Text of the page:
New COVID Vaccine Illustration

COVID-19 is a highly infectious disease caused by the novel coronavirus. It was first identified in Wuhan, China in 2019 and has since spread to become a global pandemic. Symptoms of COVID-19 can range from mild to severe and include fever, cough, and difficulty breathing.

A new study has found a link between vaccine responses and higher antibody concentrations. 

In a study published in Deutsches Ärzteblatt International, researchers Lukas Perkhofer and colleagues found that after receiving two or three doses of the COVID-19 vaccine, a significant increase in antibody concentration was observed, and tolerability of the vaccine was good.

The study was conducted on a large group of healthcare workers. Previous research has shown that concerns about potential side effects and a belief that the vaccine is not effective are the main reasons why some individuals refuse to be vaccinated against COVID-19.

The study also examined the relationship between the occurrence of side effects and the measured antibody concentrations.

Significantly higher antibody levels were seen 14 weeks after vaccination with two doses of Comirnaty and especially after a heterologous vaccine sequence Vaxzevria-Comirnaty compared with two doses of the Vaxzevria vaccine. Antibody concentrations were significantly higher in people younger than 30 than in older subjects.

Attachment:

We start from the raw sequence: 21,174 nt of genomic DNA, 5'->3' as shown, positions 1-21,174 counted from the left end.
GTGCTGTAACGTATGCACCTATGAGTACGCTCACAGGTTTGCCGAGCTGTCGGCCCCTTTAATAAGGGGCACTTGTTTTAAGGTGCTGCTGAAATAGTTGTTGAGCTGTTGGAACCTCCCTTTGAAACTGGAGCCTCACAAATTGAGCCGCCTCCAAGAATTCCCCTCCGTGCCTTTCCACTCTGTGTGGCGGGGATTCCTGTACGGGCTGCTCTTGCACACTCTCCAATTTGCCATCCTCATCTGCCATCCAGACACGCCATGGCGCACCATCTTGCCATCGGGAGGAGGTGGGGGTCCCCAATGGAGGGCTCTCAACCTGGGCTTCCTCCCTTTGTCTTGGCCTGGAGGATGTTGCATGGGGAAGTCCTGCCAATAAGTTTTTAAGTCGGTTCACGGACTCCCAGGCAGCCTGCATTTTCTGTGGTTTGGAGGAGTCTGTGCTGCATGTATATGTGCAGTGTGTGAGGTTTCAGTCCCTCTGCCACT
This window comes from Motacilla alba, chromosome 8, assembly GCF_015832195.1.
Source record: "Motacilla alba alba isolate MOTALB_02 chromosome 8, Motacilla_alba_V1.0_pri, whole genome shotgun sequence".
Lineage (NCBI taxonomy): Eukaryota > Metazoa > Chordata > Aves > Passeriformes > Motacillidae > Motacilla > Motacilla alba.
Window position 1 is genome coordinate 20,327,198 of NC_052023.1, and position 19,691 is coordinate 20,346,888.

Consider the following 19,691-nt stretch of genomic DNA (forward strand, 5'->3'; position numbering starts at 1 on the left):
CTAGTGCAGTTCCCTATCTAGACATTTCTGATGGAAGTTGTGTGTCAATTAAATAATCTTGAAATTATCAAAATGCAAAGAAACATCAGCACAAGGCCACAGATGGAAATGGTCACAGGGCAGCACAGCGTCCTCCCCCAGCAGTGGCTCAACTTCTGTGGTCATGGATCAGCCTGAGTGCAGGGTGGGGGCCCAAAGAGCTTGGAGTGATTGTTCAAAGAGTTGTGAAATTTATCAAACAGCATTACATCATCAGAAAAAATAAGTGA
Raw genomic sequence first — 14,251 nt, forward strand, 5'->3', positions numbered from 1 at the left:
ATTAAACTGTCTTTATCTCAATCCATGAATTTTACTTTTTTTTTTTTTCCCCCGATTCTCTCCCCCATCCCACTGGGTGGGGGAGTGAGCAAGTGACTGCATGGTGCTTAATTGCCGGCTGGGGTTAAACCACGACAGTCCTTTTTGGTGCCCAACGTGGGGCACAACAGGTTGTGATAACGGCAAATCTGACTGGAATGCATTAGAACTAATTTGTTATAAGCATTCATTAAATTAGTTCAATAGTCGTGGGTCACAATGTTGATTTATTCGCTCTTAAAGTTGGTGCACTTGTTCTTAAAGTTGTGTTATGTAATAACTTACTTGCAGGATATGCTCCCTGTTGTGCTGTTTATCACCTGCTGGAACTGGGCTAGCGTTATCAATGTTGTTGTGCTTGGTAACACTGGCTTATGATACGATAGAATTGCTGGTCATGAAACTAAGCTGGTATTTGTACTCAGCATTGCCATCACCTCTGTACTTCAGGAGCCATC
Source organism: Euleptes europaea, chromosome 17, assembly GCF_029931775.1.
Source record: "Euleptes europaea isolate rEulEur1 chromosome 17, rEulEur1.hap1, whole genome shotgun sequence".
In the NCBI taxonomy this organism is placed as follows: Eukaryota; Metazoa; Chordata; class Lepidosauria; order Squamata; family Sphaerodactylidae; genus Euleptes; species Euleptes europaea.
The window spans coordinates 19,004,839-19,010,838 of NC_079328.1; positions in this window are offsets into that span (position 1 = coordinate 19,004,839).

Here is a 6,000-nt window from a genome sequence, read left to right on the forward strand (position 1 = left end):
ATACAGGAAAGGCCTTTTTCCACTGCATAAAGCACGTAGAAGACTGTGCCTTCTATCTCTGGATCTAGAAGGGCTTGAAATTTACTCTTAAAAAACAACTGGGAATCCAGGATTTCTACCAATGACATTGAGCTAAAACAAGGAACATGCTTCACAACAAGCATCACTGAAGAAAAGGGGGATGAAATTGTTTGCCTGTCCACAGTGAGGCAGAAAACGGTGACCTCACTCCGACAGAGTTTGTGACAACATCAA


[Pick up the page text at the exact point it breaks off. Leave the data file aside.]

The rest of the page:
In most subjects, vaccine reactions developed that were mostly rated as mild to moderate. Local adverse effects were most commonly reported, followed by systemic reactions, such as fatigue/exhaustion/malaise, headache, and musculoskeletal pain.

The authors concluded that vaccinations against COVID-19 lead to significantly higher antibody concentrations in persons with vaccine reactions. The vaccines used were altogether well tolerated.

Reference: “Acute Reactions After Vaccination Against COVID-19 and Long-Term Antibody Levels” by L. Perkhofer, J. Nägele, J. Kroschel, B. Mayer, M. Müller and T. Seufferlein, 6 April 2022, Deutsches Ärzteblatt international.
DOI: 10.3238/arztebl.m2022.0195

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